Review: Wovenhand – The Threshingfloor
(Review by Mike)
Besides David Eugene Edwards love of combining two words into one, he’s also got a penchant for making haunting soulful music. Those who are familiar with Wovenhand and Edwards’ old project, 16 Horsepower, won’t be shocked by anything on this record; which is not to say that it’s stale or predictable, but rather that there are no radical departures from the sound he has established as being “his”.
Continuing to contradict what it seems like I was saying above, this album does have a few new tricks up the band’s sleeve: mainly the incorporation of some more Middle Eastern strings, which should come as no real surprise as this kind of sound was somewhat hinted at on previous Wovenhand records.
So just what is The Threshingfloor all about? Well, there’s certainly a more straightforward approach this time around in terms of Edwards directly speaking about God (so you black metal fanatics take note!) and on the whole the record is far more ‘subdued’ than previous albums. There are a few jumpers (namely the eighth track “Truth” which has an almost electronic, Nine Inch Nailsish beat to it). More typical fare on this album is closer to the song “Singing Grass”, which makes absolutely gorgeous use of acoustic guitars, violin, and some minor sound effects/field recordings (?) of what sounds like, you guessed it, wind rustling through grass.
Basically I’d recommend this record to any fans of the band as well as anyone who’s got a bit of an open mind when it comes to listening to music outside of your comfort zone. The Threshingfloor combines quite a few different sounds and style of music to create a really enjoyable listening experience. I could definitely see this being on my top ten list at the end of the year. Do yourself a favor: Head to Redscroll Records and snag yourself a copy.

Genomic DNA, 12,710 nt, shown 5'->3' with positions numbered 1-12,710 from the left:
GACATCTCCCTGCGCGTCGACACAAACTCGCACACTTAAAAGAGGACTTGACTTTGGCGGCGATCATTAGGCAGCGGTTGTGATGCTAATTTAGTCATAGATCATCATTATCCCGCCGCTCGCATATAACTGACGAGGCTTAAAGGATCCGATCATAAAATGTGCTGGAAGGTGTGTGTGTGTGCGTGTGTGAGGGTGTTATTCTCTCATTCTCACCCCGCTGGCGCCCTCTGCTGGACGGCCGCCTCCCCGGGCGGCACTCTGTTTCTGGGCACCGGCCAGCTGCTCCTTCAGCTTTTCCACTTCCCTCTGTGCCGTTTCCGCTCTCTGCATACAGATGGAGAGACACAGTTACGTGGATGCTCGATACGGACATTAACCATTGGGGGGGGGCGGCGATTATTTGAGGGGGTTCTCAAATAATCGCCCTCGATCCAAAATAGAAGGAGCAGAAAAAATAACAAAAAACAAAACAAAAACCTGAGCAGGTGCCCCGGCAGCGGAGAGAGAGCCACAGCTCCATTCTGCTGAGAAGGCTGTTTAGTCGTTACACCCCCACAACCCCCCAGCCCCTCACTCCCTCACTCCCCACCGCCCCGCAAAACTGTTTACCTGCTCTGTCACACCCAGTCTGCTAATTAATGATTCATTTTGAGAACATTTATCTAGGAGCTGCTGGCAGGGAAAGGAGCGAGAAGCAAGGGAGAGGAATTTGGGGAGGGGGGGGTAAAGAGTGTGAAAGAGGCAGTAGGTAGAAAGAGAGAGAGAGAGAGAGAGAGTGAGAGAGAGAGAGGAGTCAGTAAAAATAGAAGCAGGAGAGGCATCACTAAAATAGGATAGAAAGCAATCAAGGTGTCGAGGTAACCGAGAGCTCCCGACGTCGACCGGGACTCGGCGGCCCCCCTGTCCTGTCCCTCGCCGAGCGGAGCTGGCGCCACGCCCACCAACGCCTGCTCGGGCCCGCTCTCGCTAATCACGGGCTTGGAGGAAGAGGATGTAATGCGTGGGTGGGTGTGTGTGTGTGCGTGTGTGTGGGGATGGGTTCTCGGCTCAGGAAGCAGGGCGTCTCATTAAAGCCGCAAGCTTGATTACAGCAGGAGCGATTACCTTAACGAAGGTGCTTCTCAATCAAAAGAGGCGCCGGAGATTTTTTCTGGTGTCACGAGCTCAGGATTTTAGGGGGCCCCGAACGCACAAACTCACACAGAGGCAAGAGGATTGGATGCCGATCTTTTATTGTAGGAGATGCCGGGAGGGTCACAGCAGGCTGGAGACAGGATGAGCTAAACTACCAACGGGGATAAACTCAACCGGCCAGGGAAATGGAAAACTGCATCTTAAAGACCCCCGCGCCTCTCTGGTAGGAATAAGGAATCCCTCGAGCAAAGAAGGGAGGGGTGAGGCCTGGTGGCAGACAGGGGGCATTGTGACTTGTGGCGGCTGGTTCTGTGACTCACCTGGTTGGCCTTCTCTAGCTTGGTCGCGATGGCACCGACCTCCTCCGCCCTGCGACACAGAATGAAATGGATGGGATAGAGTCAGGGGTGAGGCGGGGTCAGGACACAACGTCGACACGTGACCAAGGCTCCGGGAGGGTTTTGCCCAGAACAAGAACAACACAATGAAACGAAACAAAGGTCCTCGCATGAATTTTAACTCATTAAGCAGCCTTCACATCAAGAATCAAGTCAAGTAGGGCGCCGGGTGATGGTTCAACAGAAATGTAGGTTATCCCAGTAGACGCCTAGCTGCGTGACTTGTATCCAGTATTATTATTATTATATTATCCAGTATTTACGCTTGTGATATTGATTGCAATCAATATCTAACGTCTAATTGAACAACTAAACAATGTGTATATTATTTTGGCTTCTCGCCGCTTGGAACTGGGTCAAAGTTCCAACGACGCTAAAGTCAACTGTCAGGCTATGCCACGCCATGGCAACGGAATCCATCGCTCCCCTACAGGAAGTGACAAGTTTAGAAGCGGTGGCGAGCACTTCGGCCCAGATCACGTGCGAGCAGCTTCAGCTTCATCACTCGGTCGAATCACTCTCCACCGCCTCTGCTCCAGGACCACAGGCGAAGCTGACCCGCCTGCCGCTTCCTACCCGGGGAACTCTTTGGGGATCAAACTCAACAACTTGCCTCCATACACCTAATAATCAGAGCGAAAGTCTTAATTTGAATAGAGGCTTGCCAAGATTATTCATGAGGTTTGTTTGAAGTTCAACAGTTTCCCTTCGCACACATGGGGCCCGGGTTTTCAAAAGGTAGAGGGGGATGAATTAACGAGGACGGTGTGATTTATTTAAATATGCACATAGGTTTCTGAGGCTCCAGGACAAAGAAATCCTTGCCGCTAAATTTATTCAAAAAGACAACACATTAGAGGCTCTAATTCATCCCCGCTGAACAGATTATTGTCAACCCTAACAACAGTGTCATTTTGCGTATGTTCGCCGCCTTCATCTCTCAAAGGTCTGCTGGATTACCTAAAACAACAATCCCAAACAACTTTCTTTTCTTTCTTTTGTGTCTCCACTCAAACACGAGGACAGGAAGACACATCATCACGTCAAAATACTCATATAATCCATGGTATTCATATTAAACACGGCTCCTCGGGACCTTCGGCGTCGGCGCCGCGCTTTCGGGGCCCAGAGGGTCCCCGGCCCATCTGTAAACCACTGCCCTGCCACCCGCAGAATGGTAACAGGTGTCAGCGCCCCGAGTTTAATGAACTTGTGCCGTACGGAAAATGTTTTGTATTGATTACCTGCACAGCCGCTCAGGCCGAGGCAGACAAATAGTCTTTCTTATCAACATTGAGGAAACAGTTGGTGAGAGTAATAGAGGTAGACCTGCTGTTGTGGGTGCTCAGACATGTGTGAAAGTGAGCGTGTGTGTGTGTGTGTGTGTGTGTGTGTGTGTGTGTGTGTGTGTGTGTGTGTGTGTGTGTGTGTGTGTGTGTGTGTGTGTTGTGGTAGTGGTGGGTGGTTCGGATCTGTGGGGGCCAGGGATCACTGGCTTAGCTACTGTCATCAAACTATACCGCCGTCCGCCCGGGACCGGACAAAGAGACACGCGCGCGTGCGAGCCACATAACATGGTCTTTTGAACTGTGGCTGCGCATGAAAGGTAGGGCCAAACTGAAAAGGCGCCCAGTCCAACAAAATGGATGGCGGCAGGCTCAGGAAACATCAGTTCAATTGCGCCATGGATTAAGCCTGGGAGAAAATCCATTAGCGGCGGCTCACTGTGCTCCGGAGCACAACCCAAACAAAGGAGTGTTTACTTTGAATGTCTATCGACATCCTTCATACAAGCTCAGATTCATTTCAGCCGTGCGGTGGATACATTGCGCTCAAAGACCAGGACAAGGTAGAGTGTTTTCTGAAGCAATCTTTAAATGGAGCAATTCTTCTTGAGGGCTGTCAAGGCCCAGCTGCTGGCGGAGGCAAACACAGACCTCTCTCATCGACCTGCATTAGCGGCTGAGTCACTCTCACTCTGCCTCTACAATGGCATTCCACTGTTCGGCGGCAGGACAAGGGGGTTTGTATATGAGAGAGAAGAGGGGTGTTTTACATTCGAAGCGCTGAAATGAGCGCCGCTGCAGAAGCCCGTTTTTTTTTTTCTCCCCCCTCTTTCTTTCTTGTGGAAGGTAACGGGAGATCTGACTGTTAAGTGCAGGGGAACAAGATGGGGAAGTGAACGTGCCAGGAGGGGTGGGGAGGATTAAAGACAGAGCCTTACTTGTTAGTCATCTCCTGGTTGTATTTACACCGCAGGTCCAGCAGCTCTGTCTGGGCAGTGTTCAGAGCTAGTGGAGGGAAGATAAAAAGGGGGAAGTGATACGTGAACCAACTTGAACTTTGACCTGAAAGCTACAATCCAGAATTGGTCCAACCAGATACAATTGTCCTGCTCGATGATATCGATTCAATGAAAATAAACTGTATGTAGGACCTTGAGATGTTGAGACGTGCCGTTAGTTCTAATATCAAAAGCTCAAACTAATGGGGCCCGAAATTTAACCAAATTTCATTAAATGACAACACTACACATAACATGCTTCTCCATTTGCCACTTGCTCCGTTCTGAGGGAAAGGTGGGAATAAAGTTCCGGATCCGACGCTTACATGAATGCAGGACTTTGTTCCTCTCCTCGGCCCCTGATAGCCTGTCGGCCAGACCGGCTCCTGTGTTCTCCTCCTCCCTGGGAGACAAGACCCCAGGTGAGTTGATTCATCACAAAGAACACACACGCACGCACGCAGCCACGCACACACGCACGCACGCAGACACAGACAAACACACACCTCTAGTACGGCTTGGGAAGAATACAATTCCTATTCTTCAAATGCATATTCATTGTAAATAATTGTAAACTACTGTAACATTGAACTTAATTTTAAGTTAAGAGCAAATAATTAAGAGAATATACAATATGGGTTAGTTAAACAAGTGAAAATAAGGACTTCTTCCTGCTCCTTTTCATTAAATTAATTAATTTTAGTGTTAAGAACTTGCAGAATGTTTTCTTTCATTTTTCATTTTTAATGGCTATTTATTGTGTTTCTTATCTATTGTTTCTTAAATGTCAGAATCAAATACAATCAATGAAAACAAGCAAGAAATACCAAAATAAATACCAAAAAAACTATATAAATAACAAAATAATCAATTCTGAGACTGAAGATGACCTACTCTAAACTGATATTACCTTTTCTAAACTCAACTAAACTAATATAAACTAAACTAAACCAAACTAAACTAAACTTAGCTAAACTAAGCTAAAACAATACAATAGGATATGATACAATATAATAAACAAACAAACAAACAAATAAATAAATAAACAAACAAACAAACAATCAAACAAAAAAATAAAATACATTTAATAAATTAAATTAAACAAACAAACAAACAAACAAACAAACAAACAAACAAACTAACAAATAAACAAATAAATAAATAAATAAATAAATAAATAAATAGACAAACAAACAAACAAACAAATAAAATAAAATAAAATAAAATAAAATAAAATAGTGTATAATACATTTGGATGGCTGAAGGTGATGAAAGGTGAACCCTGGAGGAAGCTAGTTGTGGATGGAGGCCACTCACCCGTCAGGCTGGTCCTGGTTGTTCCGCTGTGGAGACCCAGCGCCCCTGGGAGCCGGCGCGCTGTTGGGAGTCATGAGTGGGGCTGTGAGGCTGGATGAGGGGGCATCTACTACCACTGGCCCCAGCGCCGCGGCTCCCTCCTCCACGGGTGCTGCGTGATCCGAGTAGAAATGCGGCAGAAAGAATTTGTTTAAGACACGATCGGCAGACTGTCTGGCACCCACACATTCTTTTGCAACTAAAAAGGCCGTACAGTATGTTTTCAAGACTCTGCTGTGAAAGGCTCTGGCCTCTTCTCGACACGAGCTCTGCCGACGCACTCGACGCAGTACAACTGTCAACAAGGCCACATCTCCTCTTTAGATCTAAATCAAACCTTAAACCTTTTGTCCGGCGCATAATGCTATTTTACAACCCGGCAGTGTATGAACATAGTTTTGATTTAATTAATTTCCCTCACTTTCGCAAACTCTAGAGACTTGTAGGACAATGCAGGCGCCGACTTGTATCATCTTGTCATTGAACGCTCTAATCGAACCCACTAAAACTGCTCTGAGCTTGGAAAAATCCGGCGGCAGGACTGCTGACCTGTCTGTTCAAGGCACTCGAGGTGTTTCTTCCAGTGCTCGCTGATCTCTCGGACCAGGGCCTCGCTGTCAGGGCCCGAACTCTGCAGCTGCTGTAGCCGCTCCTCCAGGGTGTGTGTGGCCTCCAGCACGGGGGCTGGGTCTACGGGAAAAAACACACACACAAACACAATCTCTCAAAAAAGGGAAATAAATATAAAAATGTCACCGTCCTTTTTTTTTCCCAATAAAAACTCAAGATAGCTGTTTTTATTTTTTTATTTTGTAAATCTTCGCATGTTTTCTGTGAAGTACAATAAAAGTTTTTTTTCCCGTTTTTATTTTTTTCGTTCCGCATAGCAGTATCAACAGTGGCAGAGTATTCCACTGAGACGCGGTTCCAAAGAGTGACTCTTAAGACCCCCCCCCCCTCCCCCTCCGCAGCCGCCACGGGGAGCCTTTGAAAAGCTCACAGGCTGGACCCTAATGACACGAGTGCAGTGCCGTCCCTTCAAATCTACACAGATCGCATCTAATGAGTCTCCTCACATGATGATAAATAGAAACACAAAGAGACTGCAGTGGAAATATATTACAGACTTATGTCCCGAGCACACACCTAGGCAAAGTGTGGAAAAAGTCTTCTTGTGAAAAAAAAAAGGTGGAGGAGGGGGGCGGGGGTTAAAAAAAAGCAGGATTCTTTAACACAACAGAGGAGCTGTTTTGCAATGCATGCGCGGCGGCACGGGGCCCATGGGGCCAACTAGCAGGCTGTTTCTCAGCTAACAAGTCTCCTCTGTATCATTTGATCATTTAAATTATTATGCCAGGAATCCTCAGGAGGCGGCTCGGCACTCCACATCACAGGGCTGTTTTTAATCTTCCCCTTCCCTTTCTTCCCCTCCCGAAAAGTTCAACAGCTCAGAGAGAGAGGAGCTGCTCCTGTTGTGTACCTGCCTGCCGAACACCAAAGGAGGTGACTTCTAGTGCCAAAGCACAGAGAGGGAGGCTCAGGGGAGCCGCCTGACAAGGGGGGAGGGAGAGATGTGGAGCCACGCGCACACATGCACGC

INTEGRITY – “THE BLACKEST CURSE” CD/LP DEATHWISH INC 2010
(Reviewed by Josh)
For anyone who knows me, it’s no secret that Integrity is one of my
favorite bands. The hard mosh parts, blistering solos, and dark
imagery within the lyrics just totally nail it for me. I also enjoy
the bands more experimental side whether it be the mysticism of Holy
Terror, or singer Dwid Hellion’s various endeavors in noise & film. I
have an Integrity vinyl collection which has grown to be fairly large.
“The Blackest Curse” is the first full length by the band since 2003’s
“To Die For”. Initially announced for release in 2008, this was a long
time coming, but well worth the wait. Keeping in-line with the
secretive nature and dark aesthetic, the album artwork is sparse,
black & white, and comes with no liner note or lyric sheet.
The first song, “Process Of Illumination” starts off in typical Integ
fashion with a sample from a Manson Family member and seems to be
musically influenced by early 90’s Japanese hardcore bands.
“Simulacra” is dripping with so much Slayer-riffage that you get
soaked. “Before the VVorld VVas Young” is an epic track. Coupling
acoustic guitar with Dwid’s brooding apocalyptic whispers, eventually
building into a whirling thrash-filled nightmare while Dwid continues
to cast spells on your ears until it all comes collapsing in on top of
the sheer heaviness of itself. “Invocation Of The Eternally Coiling
Serpent” is another mosh-filled track that demands not to be ignored.
In fact, no tracks should be ignored or regarded as filler material.
I’ve very thankful that the production value is refreshingly dry yet
cohesive. Nothing turns me off faster to a hardcore record then
overproduction. KEEP IT GRIMY NOT GLOSSY. Hardcore is raw. Integrity
is raw. This recording showcases that.
I would say this album is most reminiscent of “Seasons In The Size Of
Days” both in feel and in structure. I hope to hear a few gems off of,
“The Blackest Curse” mixed into the set list of classic material at
the next east coast ritual.